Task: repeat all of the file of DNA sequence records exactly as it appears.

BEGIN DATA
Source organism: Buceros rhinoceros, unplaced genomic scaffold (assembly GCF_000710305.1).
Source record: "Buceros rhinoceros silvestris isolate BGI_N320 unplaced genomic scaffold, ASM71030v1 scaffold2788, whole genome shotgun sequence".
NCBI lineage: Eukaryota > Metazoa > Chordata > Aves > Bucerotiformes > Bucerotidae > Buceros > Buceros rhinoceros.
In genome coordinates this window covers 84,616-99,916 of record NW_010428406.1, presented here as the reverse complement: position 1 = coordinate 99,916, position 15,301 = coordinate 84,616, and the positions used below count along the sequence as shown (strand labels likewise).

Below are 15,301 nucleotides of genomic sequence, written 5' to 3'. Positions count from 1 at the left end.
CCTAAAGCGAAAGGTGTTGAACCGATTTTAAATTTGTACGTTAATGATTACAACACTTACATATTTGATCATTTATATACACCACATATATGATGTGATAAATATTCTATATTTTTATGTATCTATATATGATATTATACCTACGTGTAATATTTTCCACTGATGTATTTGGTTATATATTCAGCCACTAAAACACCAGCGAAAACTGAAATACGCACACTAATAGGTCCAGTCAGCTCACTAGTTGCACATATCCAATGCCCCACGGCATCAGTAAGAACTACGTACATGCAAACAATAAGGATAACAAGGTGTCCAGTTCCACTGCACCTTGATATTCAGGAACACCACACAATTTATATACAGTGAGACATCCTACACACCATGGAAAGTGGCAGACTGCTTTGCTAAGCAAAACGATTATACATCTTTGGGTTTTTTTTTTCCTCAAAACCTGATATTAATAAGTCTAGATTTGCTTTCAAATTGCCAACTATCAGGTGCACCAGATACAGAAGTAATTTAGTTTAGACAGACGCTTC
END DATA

Source organism: Buceros rhinoceros, unplaced genomic scaffold (assembly GCF_000710305.1).
Source record: "Buceros rhinoceros silvestris isolate BGI_N320 unplaced genomic scaffold, ASM71030v1 scaffold2788, whole genome shotgun sequence".
NCBI lineage: Eukaryota > Metazoa > Chordata > Aves > Bucerotiformes > Bucerotidae > Buceros > Buceros rhinoceros.
In genome coordinates this window covers 84,616-99,916 of record NW_010428406.1, presented here as the reverse complement: position 1 = coordinate 99,916, position 15,301 = coordinate 84,616, and the positions used below count along the sequence as shown (strand labels likewise).

Below are 15,301 nucleotides of genomic sequence, written 5' to 3'. Positions count from 1 at the left end.
CCTAAAGCGAAAGGTGTTGAACCGATTTTAAATTTGTACGTTAATGATTACAACACTTACATATTTGATCATTTATATACACCACATATATGATGTGATAAATATTCTATATTTTTATGTATCTATATATGATATTATACCTACGTGTAATATTTTCCACTGATGTATTTGGTTATATATTCAGCCACTAAAACACCAGCGAAAACTGAAATACGCACACTAATAGGTCCAGTCAGCTCACTAGTTGCACATATCCAATGCCCCACGGCATCAGTAAGAACTACGTACATGCAAACAATAAGGATAACAAGGTGTCCAGTTCCACTGCACCTTGATATTCAGGAACACCACACAATTTATATACAGTGAGACATCCTACACACCATGGAAAGTGGCAGACTGCTTTGCTAAGCAAAACGATTATACATCTTTGGGTTTTTTTTTTCCTCAAAACCTGATATTAATAAGTCTAGATTTGCTTTCAAATTGCCAACTATCAGGTGCACCAGATACAGAAGTAATTTAGTTTAGACAGACGCTTC